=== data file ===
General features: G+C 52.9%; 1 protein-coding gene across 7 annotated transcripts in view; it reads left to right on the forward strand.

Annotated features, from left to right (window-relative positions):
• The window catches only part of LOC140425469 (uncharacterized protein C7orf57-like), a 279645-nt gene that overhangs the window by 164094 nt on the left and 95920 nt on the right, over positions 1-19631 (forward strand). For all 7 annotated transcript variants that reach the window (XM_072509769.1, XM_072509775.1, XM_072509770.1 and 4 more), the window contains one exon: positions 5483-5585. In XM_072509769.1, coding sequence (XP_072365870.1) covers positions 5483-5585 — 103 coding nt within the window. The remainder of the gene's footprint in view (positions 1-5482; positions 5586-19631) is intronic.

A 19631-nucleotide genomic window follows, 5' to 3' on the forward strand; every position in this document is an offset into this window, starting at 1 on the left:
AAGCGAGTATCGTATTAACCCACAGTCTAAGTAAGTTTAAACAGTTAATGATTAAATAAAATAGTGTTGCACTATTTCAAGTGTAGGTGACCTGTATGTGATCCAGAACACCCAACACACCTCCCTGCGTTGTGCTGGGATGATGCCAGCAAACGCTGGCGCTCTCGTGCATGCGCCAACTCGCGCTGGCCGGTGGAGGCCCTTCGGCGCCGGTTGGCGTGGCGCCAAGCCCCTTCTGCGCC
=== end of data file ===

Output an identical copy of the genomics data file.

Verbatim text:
General features: G+C 52.9%; 1 protein-coding gene across 7 annotated transcripts in view; it reads left to right on the forward strand.

Annotated features, from left to right (window-relative positions):
• The window catches only part of LOC140425469 (uncharacterized protein C7orf57-like), a 279645-nt gene that overhangs the window by 164094 nt on the left and 95920 nt on the right, over positions 1-19631 (forward strand). For all 7 annotated transcript variants that reach the window (XM_072509769.1, XM_072509775.1, XM_072509770.1 and 4 more), the window contains one exon: positions 5483-5585. In XM_072509769.1, coding sequence (XP_072365870.1) covers positions 5483-5585 — 103 coding nt within the window. The remainder of the gene's footprint in view (positions 1-5482; positions 5586-19631) is intronic.

A 19631-nucleotide genomic window follows, 5' to 3' on the forward strand; every position in this document is an offset into this window, starting at 1 on the left:
AAGCGAGTATCGTATTAACCCACAGTCTAAGTAAGTTTAAACAGTTAATGATTAAATAAAATAGTGTTGCACTATTTCAAGTGTAGGTGACCTGTATGTGATCCAGAACACCCAACACACCTCCCTGCGTTGTGCTGGGATGATGCCAGCAAACGCTGGCGCTCTCGTGCATGCGCCAACTCGCGCTGGCCGGTGGAGGCCCTTCGGCGCCGGTTGGCGTGGCGCCAAGCCCCTTCTGCGCC